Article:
Mediterranean Salad at Gaetano’s

Since this dish isn’t always on the menu, diners often discover it when they see restaurateur Gaetano Palmeri enjoying the salad at the bar during his break. As long as he has the ingredients in the kitchen, he’ll gladly whip one up for you, too. The zesty, chunky delight consists of avocado, roasted bell peppers, Roma tomatoes, Kalamata olives, sweet red onion and fresh buffalo mozzarella mixed with baby greens and extra virgin olive oil. $12.95, 10271 S. Eastern Ave., No. 111, 361-1661.

Chile Verde at El Jefe’s

The chile verde recipe, straight from Mexico City, is one of the best you’ll find in the Las Vegas Valley. It is savory—with pork shoulder slow-roasted in a tomatillo, Arbol chile sauce—and crunchy, thanks to a topping of battered julienne onions. Zucchini and potatoes also give the dish its unique flavor. And it goes down especially good with a margarita during happy hour (3-6 p.m. daily). $15.95, 9925 S. Eastern Ave., 453-5333.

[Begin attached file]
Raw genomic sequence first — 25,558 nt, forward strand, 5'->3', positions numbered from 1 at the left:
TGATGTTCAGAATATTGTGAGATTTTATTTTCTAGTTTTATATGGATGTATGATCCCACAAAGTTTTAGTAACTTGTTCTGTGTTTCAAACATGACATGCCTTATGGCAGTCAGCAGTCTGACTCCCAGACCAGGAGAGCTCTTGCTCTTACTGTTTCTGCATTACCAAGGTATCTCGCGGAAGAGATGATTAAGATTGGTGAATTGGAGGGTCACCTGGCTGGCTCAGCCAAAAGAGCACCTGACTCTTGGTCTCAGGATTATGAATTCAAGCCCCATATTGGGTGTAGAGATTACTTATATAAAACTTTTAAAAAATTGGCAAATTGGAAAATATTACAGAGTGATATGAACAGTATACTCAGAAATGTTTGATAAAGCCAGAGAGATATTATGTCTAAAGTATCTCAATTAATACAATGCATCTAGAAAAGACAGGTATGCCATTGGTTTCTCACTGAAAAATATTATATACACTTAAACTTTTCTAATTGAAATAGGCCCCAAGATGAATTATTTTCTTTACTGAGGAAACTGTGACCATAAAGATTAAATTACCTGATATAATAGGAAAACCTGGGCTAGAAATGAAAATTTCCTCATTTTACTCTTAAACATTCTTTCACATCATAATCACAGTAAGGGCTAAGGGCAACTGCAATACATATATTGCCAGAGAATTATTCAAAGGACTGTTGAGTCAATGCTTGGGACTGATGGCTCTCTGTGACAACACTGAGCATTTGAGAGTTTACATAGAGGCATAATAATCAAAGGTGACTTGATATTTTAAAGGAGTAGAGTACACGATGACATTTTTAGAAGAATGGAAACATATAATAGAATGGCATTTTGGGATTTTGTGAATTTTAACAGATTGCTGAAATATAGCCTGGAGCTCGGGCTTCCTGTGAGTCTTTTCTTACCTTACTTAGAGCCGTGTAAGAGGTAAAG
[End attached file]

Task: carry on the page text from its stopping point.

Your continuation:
Thai Beef Salad at Lemongrass

Glancing at the menu of this pan-Asian restaurant in Aria isn’t as much fun as staring up at the bamboo shapes suspended from the ceiling, but eating from it certainly is. The chef, a young Thai native who worked at Bangkok’s Mandarin Oriental, hasn’t so much Americanized his menu as personalized it. And his yum nua (Thai beef salad), composed of basil, lemongrass, meltingly tender beef and yes, grapes, is world-class. $22, Aria at City Center, 693-7112,

Western Sundae at Luv-It

Frozen custard differs from conventional ice cream thanks to egg in the base, and this downtown mainstay still beats pretenders like Nielsen’s or Sheridan’s to pieces. The Western is composed of vanilla custard topped with a thick fudge sauce and lots of salted pecans. Some people are intimidated by the fact that Luv-It is a kiosk in a dodgy part of town. One taste, and doubt is banished forever. $5.25, 384-6452,

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Emeril Lagasse

Emeril Lagasse

By Max Jacobson

I’ve known the irrepressible Emeril Lagasse since he was executive chef at Commander’s Palace in New Orleans. Despite the fame as a Food Network star, his own (short-lived) situation comedy and countless cookbooks, he remains one of the least pretentious and most revered people in the food world. He also one of the most generous: His annual Carnivale du Vin, hosted by the Venetian this year, featured most of America’s best chefs in a fundraiser for the Emeril Lagasse Foundation, which has funded millions for kids culinary, art and education programs in the Gulf Coast.